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Sen. Carper tours state to highlight climate change

Katie Peikes
Delaware Public Media
Sen. Carper talks with Kari St. Laurent about the science behind marshes at St. Jones Reserve

Sen. Tom Carper (D) toured several sites in Delaware Friday to highlight how rising seas and global warming could affect the First State. One of the sites he toured was a marsh in Dover.




Marshes aren’t just homes to birds, plants and horseshoe crabs. Kari St. Laurent, a research coordinator with the Delaware National Estuarine Research Preserve, said they can also help reduce the effects of climate change.


“They help potentially suck up some of the carbon dioxide in the atmosphere and trap it within its sediments,” St. Laurent said.


A marsh’s ability to act as a sink or a sponge is something Sen. Carper said he did not know before visiting the St. Jones Reserve at the research center on Friday.


“One of the things we need to do is understand what makes for a healthy marsh, what are the things that can degrade and destroy a marsh, and what are the ways we can make it healthy and to be here forever to serve not just the wildlife that live here but those of us who live around this marsh,” Carper said.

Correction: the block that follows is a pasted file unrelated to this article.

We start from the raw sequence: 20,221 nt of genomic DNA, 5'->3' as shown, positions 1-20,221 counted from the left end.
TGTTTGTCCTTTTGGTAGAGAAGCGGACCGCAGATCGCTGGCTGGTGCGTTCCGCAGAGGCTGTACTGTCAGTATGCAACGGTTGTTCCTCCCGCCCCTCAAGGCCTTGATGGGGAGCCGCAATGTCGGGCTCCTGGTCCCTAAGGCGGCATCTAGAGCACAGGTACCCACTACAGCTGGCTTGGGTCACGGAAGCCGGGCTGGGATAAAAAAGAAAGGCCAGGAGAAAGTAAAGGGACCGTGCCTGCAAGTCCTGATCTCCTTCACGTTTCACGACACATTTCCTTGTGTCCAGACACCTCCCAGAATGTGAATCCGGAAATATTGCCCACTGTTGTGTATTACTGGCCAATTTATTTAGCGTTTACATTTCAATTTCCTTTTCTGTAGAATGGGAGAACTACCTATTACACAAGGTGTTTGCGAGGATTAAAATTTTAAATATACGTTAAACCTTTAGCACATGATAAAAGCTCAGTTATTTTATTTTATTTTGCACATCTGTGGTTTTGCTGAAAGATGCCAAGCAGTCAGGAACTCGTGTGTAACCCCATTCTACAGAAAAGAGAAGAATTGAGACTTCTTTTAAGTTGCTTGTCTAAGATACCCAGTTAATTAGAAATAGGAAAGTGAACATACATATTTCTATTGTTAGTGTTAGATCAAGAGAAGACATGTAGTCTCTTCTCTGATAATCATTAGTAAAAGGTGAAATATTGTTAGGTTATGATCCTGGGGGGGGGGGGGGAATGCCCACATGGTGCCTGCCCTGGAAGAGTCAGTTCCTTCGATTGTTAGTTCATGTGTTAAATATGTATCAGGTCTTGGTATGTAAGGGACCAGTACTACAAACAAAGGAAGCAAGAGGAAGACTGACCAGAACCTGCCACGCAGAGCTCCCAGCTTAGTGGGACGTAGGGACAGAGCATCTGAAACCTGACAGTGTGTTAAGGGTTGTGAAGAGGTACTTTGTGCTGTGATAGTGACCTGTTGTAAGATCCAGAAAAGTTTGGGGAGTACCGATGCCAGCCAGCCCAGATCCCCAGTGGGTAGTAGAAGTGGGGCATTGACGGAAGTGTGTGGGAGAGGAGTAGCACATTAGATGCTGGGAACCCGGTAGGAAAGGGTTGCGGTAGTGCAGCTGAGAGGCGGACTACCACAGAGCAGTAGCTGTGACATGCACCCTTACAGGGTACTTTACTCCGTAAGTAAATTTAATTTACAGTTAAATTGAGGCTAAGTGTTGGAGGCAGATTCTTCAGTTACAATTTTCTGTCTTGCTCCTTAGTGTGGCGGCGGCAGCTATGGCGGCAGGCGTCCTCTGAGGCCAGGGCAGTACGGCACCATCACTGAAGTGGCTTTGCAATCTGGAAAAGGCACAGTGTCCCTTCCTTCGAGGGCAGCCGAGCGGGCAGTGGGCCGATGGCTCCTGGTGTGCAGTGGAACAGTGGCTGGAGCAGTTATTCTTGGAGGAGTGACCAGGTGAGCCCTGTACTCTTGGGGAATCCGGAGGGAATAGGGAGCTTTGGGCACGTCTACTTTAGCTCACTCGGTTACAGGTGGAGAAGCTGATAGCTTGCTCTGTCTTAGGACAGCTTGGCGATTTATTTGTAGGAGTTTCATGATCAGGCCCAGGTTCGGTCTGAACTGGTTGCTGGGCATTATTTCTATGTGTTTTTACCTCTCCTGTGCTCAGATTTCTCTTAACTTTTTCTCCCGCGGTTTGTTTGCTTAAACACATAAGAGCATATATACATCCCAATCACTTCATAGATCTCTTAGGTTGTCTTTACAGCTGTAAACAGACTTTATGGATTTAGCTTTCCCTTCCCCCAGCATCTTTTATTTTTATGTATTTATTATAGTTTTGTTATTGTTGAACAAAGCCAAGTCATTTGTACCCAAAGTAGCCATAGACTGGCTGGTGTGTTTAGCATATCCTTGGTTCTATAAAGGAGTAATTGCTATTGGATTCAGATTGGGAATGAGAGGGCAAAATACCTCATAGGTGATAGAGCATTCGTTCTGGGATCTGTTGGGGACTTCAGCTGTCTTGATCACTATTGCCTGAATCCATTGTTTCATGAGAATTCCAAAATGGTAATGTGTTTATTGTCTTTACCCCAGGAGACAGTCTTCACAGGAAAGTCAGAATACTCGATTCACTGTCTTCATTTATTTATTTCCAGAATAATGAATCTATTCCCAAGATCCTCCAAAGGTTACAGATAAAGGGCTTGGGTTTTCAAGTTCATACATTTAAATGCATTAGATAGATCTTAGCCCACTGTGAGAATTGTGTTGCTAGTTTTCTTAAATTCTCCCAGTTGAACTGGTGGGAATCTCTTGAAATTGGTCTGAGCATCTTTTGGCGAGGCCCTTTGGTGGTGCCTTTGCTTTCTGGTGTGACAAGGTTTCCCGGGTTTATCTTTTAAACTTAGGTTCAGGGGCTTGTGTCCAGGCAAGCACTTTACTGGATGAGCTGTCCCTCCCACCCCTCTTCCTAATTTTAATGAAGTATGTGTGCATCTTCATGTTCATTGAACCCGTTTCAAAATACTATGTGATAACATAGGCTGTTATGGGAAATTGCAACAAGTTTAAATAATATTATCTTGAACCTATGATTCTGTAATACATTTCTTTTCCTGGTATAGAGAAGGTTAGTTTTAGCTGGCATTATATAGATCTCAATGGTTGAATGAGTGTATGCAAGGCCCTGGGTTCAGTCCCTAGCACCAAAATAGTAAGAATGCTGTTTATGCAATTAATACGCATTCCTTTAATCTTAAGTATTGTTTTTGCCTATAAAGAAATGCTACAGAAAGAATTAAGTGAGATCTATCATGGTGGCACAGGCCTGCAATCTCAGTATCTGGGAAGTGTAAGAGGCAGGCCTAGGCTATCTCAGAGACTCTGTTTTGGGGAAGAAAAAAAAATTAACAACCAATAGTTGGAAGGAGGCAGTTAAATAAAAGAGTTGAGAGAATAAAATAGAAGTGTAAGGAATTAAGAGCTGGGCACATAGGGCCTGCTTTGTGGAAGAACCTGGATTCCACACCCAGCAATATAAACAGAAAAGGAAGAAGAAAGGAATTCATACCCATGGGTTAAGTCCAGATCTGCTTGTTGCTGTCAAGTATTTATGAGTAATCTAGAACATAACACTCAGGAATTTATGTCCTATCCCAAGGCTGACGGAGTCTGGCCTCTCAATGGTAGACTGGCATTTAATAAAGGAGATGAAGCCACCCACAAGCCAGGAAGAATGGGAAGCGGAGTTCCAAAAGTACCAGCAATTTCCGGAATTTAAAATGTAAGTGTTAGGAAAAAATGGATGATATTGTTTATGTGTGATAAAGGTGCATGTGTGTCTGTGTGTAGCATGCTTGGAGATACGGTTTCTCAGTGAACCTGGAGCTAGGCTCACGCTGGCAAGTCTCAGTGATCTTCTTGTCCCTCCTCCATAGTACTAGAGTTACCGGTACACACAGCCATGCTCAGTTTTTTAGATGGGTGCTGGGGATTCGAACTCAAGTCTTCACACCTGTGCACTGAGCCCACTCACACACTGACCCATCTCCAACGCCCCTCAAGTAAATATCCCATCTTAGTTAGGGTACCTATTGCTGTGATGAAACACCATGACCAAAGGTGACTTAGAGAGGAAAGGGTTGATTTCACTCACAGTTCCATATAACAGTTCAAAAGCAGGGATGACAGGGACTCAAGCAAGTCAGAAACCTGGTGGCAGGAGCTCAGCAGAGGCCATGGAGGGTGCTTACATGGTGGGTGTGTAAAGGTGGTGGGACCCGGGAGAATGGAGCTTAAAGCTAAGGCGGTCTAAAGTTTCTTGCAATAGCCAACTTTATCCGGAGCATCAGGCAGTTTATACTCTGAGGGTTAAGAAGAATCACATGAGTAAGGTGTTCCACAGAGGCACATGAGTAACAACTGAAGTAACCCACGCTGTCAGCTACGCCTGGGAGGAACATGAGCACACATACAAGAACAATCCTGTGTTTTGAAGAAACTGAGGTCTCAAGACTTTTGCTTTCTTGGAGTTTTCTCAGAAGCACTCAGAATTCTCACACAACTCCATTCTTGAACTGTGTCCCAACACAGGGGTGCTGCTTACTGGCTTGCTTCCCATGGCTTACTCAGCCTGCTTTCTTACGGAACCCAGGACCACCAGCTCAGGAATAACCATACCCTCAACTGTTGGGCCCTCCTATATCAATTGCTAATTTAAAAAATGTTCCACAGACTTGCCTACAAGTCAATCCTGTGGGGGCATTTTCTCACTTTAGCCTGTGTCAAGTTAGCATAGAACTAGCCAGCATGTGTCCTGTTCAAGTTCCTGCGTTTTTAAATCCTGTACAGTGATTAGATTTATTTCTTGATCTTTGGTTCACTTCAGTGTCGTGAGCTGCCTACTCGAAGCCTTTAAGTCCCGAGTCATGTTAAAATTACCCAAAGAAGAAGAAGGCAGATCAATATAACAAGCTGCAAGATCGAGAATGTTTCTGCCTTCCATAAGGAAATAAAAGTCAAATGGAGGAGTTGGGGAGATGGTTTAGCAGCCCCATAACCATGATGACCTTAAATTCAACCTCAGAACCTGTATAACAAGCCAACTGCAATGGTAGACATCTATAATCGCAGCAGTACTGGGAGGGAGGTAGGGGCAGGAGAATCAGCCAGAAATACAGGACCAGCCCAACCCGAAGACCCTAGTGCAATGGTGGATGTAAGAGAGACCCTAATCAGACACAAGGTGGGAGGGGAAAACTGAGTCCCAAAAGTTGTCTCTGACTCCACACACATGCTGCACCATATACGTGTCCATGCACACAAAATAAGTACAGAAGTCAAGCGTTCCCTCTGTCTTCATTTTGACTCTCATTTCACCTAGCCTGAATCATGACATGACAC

Marshes are considered a paradox for climate change. On one hand, they can help protect the surrounding environment, plants and animals from it, but they also degrade with rising sea levels and warmer weather.  That could make wildlife and even nearby homes prone to hurricanes, storms or flooding.


It’s something Carper said he worries about, especially as Delaware is a coastal state and sees the consequences of climate change - from rising seas to warmer weather - every day.


“Too much carbon in the air leads to warming, warming leads to sea level rise,” Carper said, “and we’re the lowest lying state, so we have a real dog in this fight and that is our future.”


That’s why Delaware should be a model in climate change preparation for the rest of the country, Carper said. Agencies like DNERR at the St. Jones Reserve conduct research on changes in weather and water quality, helping the state to understand the reasons behind climate change and make projections about it in the future.


On his tour Friday, Carper also visited a wetlands project in Wilmington, a road prone to flooding in Odessa, and Dewey Beach.